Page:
Dry weather may see Aussie wheat output fall short
Wheat production in Australia, the world's second-biggest exporter, may be less than a government forecast after dry weather curbed yield prospects just as drought from the U.S. to Russia threatens crops.
Output may be 23.25 million metric tons in 2012-2013, according to the median estimate of six analysts and traders in a Bloomberg survey. That's 3.5 per cent less than the 24.1 million tons predicted by the Australian Bureau of Agricultural and Resource Economics and Sciences, and compares with a record 29.5 million tons a year earlier. The U.S. Department of Agriculture estimates the harvest at 26 million tons.
Wheat has climbed 35 per cent this year, reaching a four-year high in July, as the worst U.S. drought since 1956 and dry conditions in Russia shrink global supplies.
The world needs swift, coordinated action to avoid another food crisis in the face of rising prices, the heads of three United Nations agencies said Sept. 4. Surging grains and oilseeds prices drove the biggest monthly gain in food costs in July since 2009, according to the UN.
“Colder and drier-than-ideal conditions in much of Western Australia and some parts of the east coast have really eroded the potential for the wheat crop,” said Graydon Chong, senior grains and oilseed analyst at Rabobank International. “The next two-to-four weeks will be crucial from a weather perspective.”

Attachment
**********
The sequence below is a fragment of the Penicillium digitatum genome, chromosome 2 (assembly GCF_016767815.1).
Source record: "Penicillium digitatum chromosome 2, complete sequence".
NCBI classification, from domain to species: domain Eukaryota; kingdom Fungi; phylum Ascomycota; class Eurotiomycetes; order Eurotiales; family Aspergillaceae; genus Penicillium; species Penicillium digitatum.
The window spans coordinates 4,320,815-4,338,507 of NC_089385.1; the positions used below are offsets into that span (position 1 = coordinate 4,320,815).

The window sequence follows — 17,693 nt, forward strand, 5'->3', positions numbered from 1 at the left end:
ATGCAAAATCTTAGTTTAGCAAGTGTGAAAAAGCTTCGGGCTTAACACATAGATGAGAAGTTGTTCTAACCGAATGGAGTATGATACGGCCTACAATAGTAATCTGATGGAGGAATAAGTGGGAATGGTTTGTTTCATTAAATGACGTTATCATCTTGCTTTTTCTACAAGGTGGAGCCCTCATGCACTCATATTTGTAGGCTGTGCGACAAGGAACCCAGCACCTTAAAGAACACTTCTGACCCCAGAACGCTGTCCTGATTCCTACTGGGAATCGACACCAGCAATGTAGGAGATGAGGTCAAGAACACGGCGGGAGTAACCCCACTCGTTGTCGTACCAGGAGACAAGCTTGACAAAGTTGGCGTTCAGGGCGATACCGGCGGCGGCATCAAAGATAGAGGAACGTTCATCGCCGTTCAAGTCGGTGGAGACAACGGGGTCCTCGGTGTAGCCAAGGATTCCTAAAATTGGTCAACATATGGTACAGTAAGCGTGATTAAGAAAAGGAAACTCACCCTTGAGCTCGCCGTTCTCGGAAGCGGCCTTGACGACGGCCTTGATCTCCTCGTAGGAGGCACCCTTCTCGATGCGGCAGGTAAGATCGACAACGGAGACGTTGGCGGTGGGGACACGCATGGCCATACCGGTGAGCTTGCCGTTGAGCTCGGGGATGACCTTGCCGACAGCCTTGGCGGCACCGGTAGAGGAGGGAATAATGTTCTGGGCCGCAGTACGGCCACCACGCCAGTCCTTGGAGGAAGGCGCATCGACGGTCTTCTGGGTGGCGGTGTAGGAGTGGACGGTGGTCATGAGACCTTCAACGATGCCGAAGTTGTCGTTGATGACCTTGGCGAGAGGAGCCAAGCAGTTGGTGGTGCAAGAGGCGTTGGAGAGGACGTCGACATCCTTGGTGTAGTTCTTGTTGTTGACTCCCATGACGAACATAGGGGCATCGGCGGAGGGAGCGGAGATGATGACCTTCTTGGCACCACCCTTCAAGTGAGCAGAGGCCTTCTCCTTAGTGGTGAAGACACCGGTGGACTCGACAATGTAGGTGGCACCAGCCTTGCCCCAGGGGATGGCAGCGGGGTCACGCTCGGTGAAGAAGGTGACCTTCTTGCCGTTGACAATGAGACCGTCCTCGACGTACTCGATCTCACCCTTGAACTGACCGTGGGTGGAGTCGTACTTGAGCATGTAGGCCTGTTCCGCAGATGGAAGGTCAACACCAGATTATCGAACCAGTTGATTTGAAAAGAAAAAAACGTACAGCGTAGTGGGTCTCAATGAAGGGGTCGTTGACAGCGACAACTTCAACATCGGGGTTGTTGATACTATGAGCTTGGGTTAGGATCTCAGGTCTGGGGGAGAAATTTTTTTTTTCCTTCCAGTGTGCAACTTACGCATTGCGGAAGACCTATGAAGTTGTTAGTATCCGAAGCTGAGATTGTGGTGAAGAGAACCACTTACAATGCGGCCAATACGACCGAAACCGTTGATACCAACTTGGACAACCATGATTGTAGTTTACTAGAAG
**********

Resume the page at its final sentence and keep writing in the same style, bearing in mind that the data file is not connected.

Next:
Abares is set to update its production forecast on Sept. 11 followed by the USDA on Sept. 12. Australian grain farmers begin harvesting from about November.
Total grain output in Western Australia, the nation's biggest wheat producer, may be 9 million to 10 million tons in 2012-2013, Max Johnson, grain operations manager at CBH Group, the state's biggest handler, said Sept. 5. That compares with a July forecast of 9 million to 11 million tons and a record 15 million ton harvest a year earlier.
Western Australia's southwest had the driest July on record and the state's mean minimum temperature was the coldest since at least 1950, when comparable records began, according to the Bureau of Meteorology. The state's main grain-producing region is set for wetter-than-normal conditions in September to November, the bureau said Aug. 22.
“We really lost 30 days of growth in July,” Johnson said by phone from Newdegate, about 400 kilometers (249 miles) southeast of capital Perth. “Crops are normally ripening in late August-September, we want those crops to now ripen in late September-October. If we get another three to four weeks of cool, damp weather it offsets that miserable July we had.”
Global wheat stockpiles will drop 10 per cent before next year's harvest to 177.2 million tons, the lowest since 2009, the USDA said Aug. 10. Wheat for December delivery advanced 1.3 per cent to $US8.79 a bushel on the Chicago Board of Trade at 8:56 p.m. in Melbourne yesterday.
“Australian grain production this season will go a long way to fill the shortfall left by North American crop production failure as well as parts of the Black Sea region,” Rabobank's Chong said in a phone interview yesterday.
Russia's wheat crop may be 40 million tons, Deputy Agriculture Minister Ilya Shestakov said yesterday. In 2010, when the country's worst drought in 50 years spurred a 10-month ban on grain shipments, Russia produced 41.5 million tons.
In the U.S., soybean production may drop 12 per cent to 2.692 billion bushels while corn output may slide 13 per cent to 10.779 billion bushels, according to the USDA. The U.S. is the world's biggest wheat exporter followed by Australia, USDA data show.